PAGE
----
Romanian enclaves in Spain have received little academic attention so far, but are nevertheless of singular importance locally. In this study, conducted by Egolab-GRAFO and with the participation of Miranda Lubbers (then also an Egolab member) and investigators from the GraphNets group at the University of Bucharest, we investigated two Romanian enclaves located in Castellón de la Plana and in Roquetas de Mar. We wished to contribute to the knowledge base about ethnic enclaves by addressing two gaps in the literature. First, the functioning of ethnic enclaves has hardly been studied in tandem with the migration dynamics of the involved actors. Nevertheless, our prior research showed that the phenomenon of the emergence of ethnic enclaves should be conceptualized taking into account the transnational social fields that fuel it and not only the internal dynamics in the enclave and the country of residence. Therefore, we proposed to study enclaves from a transnational perspective, which allowed us to see how individuals in the two places coordinate their mobility patterns and care arrangements in order to benefit from the ethnic enclave. Second, prior research that measured transnational social fields quantitatively tended to focus exclusively on individuals as actors, ignoring organizational entities that may nevertheless greatly affect both migration patterns of individuals and the functioning of the enclave in labour market terms. To fill this gap, we combined an individual and an institutional perspective in a two-level social network model. This design gave us a more complete understanding of ethnic enclaves. Our objective, then, was to investigate how circular migration patterns are intertwined with the emergence, maintenance, and possible decay of enclaves, and how different individual positions in the transnational field are related to differences in outcomes such as labour market positions and the construction of the sense of community and identification.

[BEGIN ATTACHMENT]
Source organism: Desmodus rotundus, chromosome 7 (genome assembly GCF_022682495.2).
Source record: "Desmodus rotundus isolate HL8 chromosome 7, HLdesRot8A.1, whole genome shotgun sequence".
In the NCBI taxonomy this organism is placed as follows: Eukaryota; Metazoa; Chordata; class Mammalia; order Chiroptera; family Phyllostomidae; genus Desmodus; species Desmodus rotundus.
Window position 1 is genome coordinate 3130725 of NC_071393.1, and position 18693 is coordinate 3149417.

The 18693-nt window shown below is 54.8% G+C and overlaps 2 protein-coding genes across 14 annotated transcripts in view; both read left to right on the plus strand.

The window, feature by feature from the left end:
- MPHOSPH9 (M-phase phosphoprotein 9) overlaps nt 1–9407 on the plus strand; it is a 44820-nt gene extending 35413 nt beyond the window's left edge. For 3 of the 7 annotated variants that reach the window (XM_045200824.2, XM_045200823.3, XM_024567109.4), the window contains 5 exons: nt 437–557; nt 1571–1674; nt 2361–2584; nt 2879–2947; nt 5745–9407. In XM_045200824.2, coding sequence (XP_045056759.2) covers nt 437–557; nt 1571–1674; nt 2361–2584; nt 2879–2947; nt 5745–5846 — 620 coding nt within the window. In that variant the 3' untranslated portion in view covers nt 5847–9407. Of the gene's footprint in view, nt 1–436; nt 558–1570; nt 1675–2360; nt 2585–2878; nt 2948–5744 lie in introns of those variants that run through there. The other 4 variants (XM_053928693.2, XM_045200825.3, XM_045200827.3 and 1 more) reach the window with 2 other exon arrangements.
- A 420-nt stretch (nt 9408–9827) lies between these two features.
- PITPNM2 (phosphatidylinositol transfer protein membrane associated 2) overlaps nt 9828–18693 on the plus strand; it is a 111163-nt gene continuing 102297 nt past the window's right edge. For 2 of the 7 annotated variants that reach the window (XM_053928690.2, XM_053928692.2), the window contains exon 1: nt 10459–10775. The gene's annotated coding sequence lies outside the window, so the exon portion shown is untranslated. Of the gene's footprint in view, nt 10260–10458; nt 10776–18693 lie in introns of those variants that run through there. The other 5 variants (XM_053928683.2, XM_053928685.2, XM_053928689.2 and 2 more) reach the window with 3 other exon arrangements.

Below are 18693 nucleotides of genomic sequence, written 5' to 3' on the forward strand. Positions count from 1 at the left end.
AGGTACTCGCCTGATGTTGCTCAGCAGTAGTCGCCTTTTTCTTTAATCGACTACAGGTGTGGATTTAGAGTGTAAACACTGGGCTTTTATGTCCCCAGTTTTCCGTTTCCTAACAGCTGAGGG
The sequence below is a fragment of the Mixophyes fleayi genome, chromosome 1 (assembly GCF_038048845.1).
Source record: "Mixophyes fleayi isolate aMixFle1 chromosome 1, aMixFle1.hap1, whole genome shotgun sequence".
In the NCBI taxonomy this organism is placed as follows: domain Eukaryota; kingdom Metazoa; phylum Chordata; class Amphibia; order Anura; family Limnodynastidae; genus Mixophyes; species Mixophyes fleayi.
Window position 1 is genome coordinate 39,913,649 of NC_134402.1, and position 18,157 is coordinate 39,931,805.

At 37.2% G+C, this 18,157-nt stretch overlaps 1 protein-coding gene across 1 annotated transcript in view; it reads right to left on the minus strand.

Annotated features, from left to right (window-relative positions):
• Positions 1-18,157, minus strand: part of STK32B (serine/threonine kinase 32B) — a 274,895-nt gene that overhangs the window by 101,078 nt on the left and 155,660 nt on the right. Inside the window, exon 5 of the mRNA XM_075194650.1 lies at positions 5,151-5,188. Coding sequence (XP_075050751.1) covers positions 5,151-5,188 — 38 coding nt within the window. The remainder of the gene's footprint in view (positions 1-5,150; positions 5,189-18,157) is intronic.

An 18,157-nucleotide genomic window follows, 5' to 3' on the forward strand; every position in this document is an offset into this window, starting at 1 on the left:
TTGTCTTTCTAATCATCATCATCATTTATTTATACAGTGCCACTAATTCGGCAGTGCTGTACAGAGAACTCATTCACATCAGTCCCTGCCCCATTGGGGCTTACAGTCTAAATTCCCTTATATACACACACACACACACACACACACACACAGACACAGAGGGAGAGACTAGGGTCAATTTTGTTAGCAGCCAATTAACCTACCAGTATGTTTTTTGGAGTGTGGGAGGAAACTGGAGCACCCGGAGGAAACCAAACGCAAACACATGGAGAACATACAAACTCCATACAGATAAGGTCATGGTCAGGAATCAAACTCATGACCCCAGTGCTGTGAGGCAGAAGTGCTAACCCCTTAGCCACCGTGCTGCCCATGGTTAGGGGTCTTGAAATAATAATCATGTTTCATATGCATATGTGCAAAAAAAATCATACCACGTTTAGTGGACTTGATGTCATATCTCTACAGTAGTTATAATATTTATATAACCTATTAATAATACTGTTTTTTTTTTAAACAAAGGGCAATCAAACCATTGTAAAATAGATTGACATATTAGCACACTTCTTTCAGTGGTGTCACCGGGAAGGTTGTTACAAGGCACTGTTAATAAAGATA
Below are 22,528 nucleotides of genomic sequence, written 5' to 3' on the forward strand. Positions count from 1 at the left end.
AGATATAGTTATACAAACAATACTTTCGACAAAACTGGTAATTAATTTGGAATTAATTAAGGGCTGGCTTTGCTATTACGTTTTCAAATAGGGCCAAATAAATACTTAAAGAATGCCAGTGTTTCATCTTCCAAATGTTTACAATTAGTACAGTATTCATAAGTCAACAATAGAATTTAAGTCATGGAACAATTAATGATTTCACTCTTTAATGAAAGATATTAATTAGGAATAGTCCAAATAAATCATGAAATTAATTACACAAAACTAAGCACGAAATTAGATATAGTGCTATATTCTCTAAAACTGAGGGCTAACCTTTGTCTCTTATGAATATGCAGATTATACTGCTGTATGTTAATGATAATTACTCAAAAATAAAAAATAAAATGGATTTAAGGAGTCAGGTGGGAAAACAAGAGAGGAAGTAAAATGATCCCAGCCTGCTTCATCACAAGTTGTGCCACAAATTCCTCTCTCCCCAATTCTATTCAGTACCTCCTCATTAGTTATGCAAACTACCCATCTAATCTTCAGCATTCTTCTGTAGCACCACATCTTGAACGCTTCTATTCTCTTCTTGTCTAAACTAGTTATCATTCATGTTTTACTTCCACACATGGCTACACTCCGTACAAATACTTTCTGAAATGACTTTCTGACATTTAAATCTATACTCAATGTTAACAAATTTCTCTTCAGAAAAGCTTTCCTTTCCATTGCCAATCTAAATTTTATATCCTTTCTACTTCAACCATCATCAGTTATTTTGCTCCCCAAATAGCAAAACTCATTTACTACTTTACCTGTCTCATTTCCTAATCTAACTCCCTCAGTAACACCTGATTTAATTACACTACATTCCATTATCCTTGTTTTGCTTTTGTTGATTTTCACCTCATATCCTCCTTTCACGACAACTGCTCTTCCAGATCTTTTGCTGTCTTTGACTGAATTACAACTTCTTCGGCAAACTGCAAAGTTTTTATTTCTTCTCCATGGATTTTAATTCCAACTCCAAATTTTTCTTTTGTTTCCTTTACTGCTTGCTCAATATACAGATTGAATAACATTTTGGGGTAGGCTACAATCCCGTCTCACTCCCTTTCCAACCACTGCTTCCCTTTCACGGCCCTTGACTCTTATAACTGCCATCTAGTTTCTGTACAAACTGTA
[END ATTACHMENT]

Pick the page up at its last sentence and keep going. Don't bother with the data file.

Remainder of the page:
Specifically, our research questions were the following:
How can we conceptualize and measure the dimensions of transnational social fields?
How can we identify the possible existence of specialized roles in these structures and what are their functions?
What is the role that organizational entities play in transnational social structures?
What is the relation between these transnational structures and the emergence, maintenance, and possible decay of enclaves?
What effects do individual positions in these structures have on the insertion in the labour market, sense of belonging with Spain, Romania, and Europe, and in general, on the social integration of Romanian immigrants?
We performed intensive, multi-sited fieldwork in the enclaves in Spain and the community of origin in Rumania (in the region of Dâmbovita), combining qualitative and quantitative data collection methods - the latter based on social network analysis. We used recently developed, innovative methods of data collection and data analysis to reach our goals.